I know some women think the last thing they want to do for romance is camp outdoors. The prospect of bugs and sleeping bags as opposed to nice sheets may indeed be a great a sacrifice, but when done right I personally find being out in the middle of nowhere, building campfires and looking at the stars very romantic.
And so my beloved and I ended up at Colorado Bend State Park for Valentine’s day. We reserved a campsite through Parks and Wildlife’s online system, which was a snap.
What I loved – The Remoteness
After driving for an eternity down a two lane road, we were certain we had missed the turnoff. But I had been warned that the park was very remote, and if we felt like we had gone too far, then we were on the right track. We finally came to a small general store called “Bend Store–for all your camping supplies” and assumed the park would be around the corner, but we found we still had 10 minutes before we’d reach the entrance to the park. I loved the signs along way, “Unfenced area: watch out for livestock.”
As we drove deeper into the park, the road began to descend until eventually we were in the bottom of a canyon at the level of the Colorado river.
By the time we got there, we felt very remote. Our cell phones didn’t work, and we had to give up internet for an entire weekend, which actually ended up being really nice.
What I loved – The Cliffs
The sun was beginning to set when we arrived and the cliffs along the other side of the river were beaming brilliant reds, pinks, and oranges. Each hour they turned a different color. It was like watching a show.
Strung along the river facing these cliffs are the campsites, restrooms, water spickets, and ranger house.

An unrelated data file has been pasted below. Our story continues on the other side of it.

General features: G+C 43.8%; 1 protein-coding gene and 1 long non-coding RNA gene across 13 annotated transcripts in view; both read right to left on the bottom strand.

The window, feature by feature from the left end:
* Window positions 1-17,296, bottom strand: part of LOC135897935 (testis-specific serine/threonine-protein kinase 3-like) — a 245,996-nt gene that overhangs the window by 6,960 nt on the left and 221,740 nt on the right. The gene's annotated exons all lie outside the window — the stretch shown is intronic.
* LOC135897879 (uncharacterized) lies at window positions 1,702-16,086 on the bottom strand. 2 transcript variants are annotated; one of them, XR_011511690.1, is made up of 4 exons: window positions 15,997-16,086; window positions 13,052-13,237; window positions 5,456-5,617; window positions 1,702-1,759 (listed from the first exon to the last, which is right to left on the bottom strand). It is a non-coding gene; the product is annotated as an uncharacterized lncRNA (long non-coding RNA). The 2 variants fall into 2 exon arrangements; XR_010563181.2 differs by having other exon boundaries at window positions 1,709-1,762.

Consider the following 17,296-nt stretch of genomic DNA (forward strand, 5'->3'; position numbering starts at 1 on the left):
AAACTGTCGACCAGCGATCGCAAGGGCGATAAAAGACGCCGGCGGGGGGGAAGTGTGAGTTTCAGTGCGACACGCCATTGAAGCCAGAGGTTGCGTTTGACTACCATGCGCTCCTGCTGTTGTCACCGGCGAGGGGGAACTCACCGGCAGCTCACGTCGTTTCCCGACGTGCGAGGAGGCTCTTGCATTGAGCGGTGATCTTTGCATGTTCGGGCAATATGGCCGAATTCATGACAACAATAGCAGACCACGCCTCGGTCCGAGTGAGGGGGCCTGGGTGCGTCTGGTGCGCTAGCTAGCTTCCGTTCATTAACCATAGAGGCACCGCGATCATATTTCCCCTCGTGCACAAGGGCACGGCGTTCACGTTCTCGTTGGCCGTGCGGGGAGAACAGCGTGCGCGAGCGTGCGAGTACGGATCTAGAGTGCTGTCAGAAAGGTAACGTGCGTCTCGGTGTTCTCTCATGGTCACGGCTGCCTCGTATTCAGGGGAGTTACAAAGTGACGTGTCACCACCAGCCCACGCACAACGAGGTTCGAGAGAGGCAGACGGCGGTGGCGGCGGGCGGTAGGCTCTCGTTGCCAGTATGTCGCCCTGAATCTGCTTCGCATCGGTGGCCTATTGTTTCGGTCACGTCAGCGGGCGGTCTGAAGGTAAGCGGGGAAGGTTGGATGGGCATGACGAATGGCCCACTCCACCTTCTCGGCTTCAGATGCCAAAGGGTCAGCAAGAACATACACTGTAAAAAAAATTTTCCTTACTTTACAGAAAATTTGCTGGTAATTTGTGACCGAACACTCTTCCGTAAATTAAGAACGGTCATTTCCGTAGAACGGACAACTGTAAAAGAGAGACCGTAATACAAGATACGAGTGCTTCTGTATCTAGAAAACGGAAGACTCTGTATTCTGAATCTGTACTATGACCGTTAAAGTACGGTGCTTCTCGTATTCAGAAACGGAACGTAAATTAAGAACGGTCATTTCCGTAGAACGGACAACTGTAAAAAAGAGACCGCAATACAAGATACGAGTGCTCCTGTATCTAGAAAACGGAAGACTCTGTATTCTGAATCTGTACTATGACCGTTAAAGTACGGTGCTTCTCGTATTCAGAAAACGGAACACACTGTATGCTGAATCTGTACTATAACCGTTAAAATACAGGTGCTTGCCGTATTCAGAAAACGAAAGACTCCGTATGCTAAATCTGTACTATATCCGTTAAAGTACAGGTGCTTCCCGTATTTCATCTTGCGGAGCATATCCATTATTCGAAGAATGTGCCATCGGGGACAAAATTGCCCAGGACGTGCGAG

The campsites are located in the most beautiful part of the park, and while they are crammed right next to each other, the gorgeous views make it worth it.
Our campsite was #43.
What I loved – The Stars
As night descended, we were treated to one of the most spectacular starry nights I’ve seen in Texas. The park is nearly 6,000 acres and the nearest town is almost an hour away, so light pollution is minimal.
I felt like I was looking from a plane onto a city. It was absolutely breathtaking.
What I loved – Gorman Falls
Perhaps my favorite sight other than a s’more was Gorman Falls, which we hiked to the next day.
The last 20 yards of the trail to the falls is steep but not half as difficult as the guidebook will have you believe.
About a half dozen people on the trail told me Trooper would have trouble making it because of his short legs. (Excusez moi!)
And he handled the hill like a champ.
When we reached the falls, I felt like I had descended into an enchanted forest. Rising a hundred yards up from the ground, the cliff was covered with bright green moss and gurgling waterfalls ran over the rocks in hundreds of different places. Big oaks cast permanent shade onto the area and it was cool and damp.
All it needed were teacup-sized fairies dancing around the ferns and the enchanted forest image would be complete.
We ate our sack lunch on a big rock outcropping by the falls and watched boys from a scouting troop pass by, all of whom were trying to outdo eachother.
What I loved – The River
The water was shallow and its banks were flat, so I pulled up a chair by the water and read a magazine while my boys, Brandon and Trooper, waded up the river.
In the summer it would be a great place to kayak, and you can rent boats at the headquarters.
What I loved – River Trail
I also loved the river trail which follows the river upstream from the campsites. We had it to ourselves.
What I didn’t love — Potty Situation
Colorado Bend state park is very primitive, and there are no flushing toilets.
I like to think I’m a tough girl, but I loathe port-o-potties. I live in Austin, the music capital of the world, but I have never been to a music festival because I refuse to use a port o potty.
But I had to suck it up and deal.
In all fairness, they are a really nice version of a port o potty, and don’t look like a port o potty on the outside, and on the inside they are spacious and have tiled floors. But there’s no mirror, no sink, and no faucet. There are two water spickets near the campsites, so bring your own mirror, a big jug and a bucket. Fill them up and take them back to your campsite so you can wash your hands, do your makeup, and refill your water bottles.
In the end, I know it was worth it in order to be in such a beautiful park. But be warned.
All in all Colorado bend is one of the prettiest parks I’ve been to and I recommend it, regardless of the potty situation.